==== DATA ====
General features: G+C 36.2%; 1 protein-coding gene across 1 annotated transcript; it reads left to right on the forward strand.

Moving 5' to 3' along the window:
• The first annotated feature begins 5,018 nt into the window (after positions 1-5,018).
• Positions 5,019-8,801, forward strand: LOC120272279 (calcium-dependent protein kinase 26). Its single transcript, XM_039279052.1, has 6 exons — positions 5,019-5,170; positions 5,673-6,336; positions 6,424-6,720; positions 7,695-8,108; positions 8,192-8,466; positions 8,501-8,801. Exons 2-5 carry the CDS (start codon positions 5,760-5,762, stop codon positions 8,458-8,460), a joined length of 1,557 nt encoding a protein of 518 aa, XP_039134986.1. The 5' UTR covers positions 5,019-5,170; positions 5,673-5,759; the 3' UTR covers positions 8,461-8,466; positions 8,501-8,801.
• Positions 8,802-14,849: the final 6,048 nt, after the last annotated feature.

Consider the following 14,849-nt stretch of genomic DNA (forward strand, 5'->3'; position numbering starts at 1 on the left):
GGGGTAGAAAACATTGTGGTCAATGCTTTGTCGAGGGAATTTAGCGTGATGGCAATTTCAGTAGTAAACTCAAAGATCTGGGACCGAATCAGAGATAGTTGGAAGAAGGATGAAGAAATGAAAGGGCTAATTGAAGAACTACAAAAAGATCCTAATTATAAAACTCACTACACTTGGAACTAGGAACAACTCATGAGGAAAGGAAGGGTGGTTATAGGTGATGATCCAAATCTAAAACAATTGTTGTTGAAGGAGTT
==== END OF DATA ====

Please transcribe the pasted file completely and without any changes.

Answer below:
General features: G+C 36.2%; 1 protein-coding gene across 1 annotated transcript; it reads left to right on the forward strand.

Moving 5' to 3' along the window:
• The first annotated feature begins 5,018 nt into the window (after positions 1-5,018).
• Positions 5,019-8,801, forward strand: LOC120272279 (calcium-dependent protein kinase 26). Its single transcript, XM_039279052.1, has 6 exons — positions 5,019-5,170; positions 5,673-6,336; positions 6,424-6,720; positions 7,695-8,108; positions 8,192-8,466; positions 8,501-8,801. Exons 2-5 carry the CDS (start codon positions 5,760-5,762, stop codon positions 8,458-8,460), a joined length of 1,557 nt encoding a protein of 518 aa, XP_039134986.1. The 5' UTR covers positions 5,019-5,170; positions 5,673-5,759; the 3' UTR covers positions 8,461-8,466; positions 8,501-8,801.
• Positions 8,802-14,849: the final 6,048 nt, after the last annotated feature.

Consider the following 14,849-nt stretch of genomic DNA (forward strand, 5'->3'; position numbering starts at 1 on the left):
GGGGTAGAAAACATTGTGGTCAATGCTTTGTCGAGGGAATTTAGCGTGATGGCAATTTCAGTAGTAAACTCAAAGATCTGGGACCGAATCAGAGATAGTTGGAAGAAGGATGAAGAAATGAAAGGGCTAATTGAAGAACTACAAAAAGATCCTAATTATAAAACTCACTACACTTGGAACTAGGAACAACTCATGAGGAAAGGAAGGGTGGTTATAGGTGATGATCCAAATCTAAAACAATTGTTGTTGAAGGAGTT